As head of security at the Belleville Public Library, I can speak to the importance of Sara Behring’s work with us downtown. She fosters an important link that allows us to deal with vulnerable people in our area. Getting those people, the assistance they need, whilst allowing us to get to know those individuals. It’s a team effort, and Sara and the street Steward program provide a vital step in community outreach.

Jeff Bentley, Maxima Security

The program was backed by a letter of support from Belleville Police Chief Mike Callaghan as the program reduces the number of times police must be called into the downtown core to resolve issues which frees up officers for other matters.

What are the results of the program?

  • Calls from BDIA members made 280+ calls seeking assistance from the Welcoming Streets Steward
  • 14 Cameras registered with CAMSafe in 2022
  • 195 calls to Belleville Police Services avoided
  • 5 individuals directly housed by Welcoming Streets


November 16, 2020 – letter from the Downtown District BIA requesting Council support for a new BIA initiative to be introduced in 2021 known as “Welcoming Streets”.

November 23, 2020 – City Council supports the initiative, allowing the DBIA to formally request funding through the County of Hastings.

February 10, 2021 – Hastings County funds pilot program with $70,300 through the Homelessness Prevention Program (formerly Community Homelessness Prevention Initiative, CHPI), which is 100% provincially funded to fund through program through December 2022.

May 5, 2022 – Ontario BIA gives it the 2022 Advocacy and Policy Award

August 9, 2022 – Belleville asks Hastings County for consideration for funding the program for 2023.

August 10, 2022 – Belleville approves support for the funding and referred it to Hastings County for consideration of funding for 2023.

November 9, 2022 – Hastings County denies a grant application to fund the program for 2023 as it could not source government money for the program.

November 28, 2022 – Belleville funds the expansion of the program in 2023 to 2 full-time staff with $140,000 from the Tax Rate Stabilization Fund.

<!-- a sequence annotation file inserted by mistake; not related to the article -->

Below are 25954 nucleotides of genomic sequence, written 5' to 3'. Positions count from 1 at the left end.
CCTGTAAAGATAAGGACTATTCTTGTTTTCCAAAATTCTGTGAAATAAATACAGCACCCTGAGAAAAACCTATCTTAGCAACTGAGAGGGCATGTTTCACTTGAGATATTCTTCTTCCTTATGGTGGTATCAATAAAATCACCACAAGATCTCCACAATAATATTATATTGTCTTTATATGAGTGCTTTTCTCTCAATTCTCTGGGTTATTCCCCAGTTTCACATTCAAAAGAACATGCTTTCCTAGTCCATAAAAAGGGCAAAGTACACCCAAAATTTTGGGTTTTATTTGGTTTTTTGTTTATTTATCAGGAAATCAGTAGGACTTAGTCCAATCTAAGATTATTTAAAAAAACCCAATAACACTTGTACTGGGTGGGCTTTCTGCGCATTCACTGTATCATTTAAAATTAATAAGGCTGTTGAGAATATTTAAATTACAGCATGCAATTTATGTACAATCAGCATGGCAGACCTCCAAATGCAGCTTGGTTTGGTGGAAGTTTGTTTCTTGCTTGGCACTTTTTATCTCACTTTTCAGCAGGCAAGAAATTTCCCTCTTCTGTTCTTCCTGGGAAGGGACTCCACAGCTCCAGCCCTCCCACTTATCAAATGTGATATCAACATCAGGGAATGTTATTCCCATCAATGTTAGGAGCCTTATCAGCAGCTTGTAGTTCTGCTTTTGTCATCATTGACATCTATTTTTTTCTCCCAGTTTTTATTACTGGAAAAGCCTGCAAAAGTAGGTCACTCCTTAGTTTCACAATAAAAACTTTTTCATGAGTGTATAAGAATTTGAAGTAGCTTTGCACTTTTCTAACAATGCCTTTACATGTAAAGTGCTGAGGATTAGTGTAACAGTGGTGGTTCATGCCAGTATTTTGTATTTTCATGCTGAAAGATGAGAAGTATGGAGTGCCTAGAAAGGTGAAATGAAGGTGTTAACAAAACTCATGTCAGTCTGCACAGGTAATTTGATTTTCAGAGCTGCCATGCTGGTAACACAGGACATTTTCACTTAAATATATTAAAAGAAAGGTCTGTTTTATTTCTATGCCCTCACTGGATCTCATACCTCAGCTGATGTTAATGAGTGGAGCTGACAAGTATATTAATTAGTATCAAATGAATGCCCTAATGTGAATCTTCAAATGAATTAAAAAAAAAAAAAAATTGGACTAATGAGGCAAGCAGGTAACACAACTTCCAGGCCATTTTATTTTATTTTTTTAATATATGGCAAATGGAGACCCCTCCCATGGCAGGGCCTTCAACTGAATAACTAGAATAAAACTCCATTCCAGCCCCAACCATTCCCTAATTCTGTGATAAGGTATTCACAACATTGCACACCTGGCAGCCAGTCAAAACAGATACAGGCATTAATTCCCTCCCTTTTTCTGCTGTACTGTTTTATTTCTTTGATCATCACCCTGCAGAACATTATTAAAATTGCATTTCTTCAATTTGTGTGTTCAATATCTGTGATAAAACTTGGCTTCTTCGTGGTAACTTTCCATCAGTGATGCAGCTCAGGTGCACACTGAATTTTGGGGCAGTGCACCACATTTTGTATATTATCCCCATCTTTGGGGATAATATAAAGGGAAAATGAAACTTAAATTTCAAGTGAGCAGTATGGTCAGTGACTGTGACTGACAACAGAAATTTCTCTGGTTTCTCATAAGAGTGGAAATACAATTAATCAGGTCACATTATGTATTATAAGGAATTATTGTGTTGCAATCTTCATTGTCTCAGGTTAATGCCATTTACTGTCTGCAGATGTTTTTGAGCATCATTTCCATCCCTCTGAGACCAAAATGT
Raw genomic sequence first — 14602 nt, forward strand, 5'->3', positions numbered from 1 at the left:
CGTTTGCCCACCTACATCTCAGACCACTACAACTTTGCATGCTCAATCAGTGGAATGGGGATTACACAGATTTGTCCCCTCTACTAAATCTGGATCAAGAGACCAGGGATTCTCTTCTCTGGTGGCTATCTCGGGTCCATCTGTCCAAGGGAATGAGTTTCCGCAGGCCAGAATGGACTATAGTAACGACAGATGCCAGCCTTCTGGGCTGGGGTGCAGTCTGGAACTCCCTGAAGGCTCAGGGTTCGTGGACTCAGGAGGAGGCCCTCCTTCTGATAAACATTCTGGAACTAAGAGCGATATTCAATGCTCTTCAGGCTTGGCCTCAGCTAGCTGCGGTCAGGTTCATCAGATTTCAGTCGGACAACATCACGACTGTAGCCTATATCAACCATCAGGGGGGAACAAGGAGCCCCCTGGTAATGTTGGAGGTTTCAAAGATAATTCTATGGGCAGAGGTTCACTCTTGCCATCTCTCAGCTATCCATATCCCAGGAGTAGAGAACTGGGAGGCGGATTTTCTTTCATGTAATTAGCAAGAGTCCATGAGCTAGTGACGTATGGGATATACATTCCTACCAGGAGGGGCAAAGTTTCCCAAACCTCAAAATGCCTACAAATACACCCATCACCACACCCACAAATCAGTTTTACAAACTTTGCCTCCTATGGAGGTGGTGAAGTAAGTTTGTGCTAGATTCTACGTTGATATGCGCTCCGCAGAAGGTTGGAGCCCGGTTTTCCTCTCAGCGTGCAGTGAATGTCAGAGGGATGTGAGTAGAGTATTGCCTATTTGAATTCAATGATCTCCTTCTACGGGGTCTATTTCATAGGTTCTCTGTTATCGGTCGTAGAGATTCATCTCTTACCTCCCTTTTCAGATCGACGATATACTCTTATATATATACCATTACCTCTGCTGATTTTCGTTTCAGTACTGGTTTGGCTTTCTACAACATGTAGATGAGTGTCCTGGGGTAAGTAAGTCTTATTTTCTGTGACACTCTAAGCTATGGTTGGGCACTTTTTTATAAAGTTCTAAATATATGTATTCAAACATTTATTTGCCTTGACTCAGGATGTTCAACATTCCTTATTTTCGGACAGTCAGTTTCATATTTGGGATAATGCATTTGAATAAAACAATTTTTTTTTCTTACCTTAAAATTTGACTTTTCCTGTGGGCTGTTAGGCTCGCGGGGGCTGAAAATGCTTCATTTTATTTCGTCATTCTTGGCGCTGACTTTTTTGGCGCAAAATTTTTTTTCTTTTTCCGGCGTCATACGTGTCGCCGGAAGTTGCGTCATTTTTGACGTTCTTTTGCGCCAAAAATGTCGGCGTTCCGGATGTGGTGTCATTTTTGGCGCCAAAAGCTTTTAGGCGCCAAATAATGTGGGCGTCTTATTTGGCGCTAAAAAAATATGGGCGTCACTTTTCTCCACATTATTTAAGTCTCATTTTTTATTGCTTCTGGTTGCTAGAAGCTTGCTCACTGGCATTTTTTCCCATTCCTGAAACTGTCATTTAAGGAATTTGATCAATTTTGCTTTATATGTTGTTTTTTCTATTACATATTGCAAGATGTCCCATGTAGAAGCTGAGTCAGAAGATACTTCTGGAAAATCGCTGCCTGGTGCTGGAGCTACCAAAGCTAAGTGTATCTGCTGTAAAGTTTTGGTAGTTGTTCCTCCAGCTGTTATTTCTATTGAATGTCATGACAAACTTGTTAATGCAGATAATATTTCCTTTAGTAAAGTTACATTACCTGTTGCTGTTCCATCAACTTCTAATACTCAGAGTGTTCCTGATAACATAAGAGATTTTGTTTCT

November 8, 2023 – Hastings County denies a grant application to fund the program for 2024.

December 11, 2023 – Belleville funds the program in 2024 with $140,000 from the Tax Rate Stabilization Fund.

Belleville Police Services Board applies to the Office of the Solicitor General for the funding of the program.

Belleville Police Services board secures grant funding for the program.

February 27, 2024 – Belleville removes D8-2 BDIA Welcoming Streets program from the 2024 Operating Budget, reflecting the change of funding source from the City’s Tax Rate Stabilization Reserve Fund to a grant from the BPS board.

One-time downtown overnight security services funding of $33,000 is added to the operating budget, funded from the Tax Rate Stabilization Reserve Fund. Overnight security was previously being paid for by the DBIA.

DBIA got a grant from the police department to fund three welcoming streets [workers], they just got another grant from the Canandian Mental Health [Association] for $50,000 for another welcoming streets [worker], but the overnight security was always paid out of the DBIA, and because they’re stretching their dollar to have a staff person sort of look after all welcoming streets, they don’t have the funding to do the overnight security.

The merchants feel that it’s important to have overnight security downtown and not lose it. The DBIA is trying to get it over the City and they thought it was – I thought as the rep on it there was a good time because we don’t have to do the Welcoming Streets.

This is only a one-time funding, hopefully the Hub opens next year and maybe the demand for overnight [security] won’t be as bad, so this is just a one-year time funding.

Councillor Garnet Thompson

Welcoming Streets contact information

  • Phone: 905-933-3755, Monday-Friday, 8:30am-4:30pm
  • Email: welcome@downtownbelleville.ca